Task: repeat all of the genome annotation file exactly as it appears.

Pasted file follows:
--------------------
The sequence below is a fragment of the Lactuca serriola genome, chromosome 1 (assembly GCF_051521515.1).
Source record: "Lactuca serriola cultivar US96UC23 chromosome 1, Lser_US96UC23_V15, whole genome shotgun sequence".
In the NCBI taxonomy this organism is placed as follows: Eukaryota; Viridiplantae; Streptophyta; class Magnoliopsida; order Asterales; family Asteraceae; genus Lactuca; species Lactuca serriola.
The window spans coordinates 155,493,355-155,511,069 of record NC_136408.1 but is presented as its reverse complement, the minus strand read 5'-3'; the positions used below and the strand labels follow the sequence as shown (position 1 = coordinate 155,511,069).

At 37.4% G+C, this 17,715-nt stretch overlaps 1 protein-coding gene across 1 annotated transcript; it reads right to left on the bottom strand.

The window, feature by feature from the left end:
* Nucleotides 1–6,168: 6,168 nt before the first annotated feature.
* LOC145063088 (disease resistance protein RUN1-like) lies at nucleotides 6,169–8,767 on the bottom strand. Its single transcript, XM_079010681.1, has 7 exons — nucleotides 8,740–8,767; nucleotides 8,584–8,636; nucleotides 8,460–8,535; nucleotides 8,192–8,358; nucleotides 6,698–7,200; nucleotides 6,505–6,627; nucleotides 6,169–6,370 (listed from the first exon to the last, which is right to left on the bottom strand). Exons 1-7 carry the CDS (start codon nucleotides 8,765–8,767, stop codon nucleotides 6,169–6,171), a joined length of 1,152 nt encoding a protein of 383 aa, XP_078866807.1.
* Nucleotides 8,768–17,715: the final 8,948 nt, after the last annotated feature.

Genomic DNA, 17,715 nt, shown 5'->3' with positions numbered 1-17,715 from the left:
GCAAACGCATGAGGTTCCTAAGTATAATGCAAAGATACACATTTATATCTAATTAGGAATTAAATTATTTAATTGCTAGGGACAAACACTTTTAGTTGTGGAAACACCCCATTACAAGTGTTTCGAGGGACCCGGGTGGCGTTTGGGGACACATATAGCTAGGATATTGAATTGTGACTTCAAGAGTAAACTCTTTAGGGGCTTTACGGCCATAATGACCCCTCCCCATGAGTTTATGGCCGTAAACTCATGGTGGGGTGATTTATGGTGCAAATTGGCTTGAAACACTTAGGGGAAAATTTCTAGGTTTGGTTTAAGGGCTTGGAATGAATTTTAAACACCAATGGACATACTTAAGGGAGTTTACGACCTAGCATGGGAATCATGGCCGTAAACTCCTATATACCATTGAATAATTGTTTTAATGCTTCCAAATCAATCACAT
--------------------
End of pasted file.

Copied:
The sequence below is a fragment of the Lactuca serriola genome, chromosome 1 (assembly GCF_051521515.1).
Source record: "Lactuca serriola cultivar US96UC23 chromosome 1, Lser_US96UC23_V15, whole genome shotgun sequence".
In the NCBI taxonomy this organism is placed as follows: Eukaryota; Viridiplantae; Streptophyta; class Magnoliopsida; order Asterales; family Asteraceae; genus Lactuca; species Lactuca serriola.
The window spans coordinates 155,493,355-155,511,069 of record NC_136408.1 but is presented as its reverse complement, the minus strand read 5'-3'; the positions used below and the strand labels follow the sequence as shown (position 1 = coordinate 155,511,069).

At 37.4% G+C, this 17,715-nt stretch overlaps 1 protein-coding gene across 1 annotated transcript; it reads right to left on the bottom strand.

The window, feature by feature from the left end:
* Nucleotides 1–6,168: 6,168 nt before the first annotated feature.
* LOC145063088 (disease resistance protein RUN1-like) lies at nucleotides 6,169–8,767 on the bottom strand. Its single transcript, XM_079010681.1, has 7 exons — nucleotides 8,740–8,767; nucleotides 8,584–8,636; nucleotides 8,460–8,535; nucleotides 8,192–8,358; nucleotides 6,698–7,200; nucleotides 6,505–6,627; nucleotides 6,169–6,370 (listed from the first exon to the last, which is right to left on the bottom strand). Exons 1-7 carry the CDS (start codon nucleotides 8,765–8,767, stop codon nucleotides 6,169–6,171), a joined length of 1,152 nt encoding a protein of 383 aa, XP_078866807.1.
* Nucleotides 8,768–17,715: the final 8,948 nt, after the last annotated feature.

Genomic DNA, 17,715 nt, shown 5'->3' with positions numbered 1-17,715 from the left:
GCAAACGCATGAGGTTCCTAAGTATAATGCAAAGATACACATTTATATCTAATTAGGAATTAAATTATTTAATTGCTAGGGACAAACACTTTTAGTTGTGGAAACACCCCATTACAAGTGTTTCGAGGGACCCGGGTGGCGTTTGGGGACACATATAGCTAGGATATTGAATTGTGACTTCAAGAGTAAACTCTTTAGGGGCTTTACGGCCATAATGACCCCTCCCCATGAGTTTATGGCCGTAAACTCATGGTGGGGTGATTTATGGTGCAAATTGGCTTGAAACACTTAGGGGAAAATTTCTAGGTTTGGTTTAAGGGCTTGGAATGAATTTTAAACACCAATGGACATACTTAAGGGAGTTTACGACCTAGCATGGGAATCATGGCCGTAAACTCCTATATACCATTGAATAATTGTTTTAATGCTTCCAAATCAATCACAT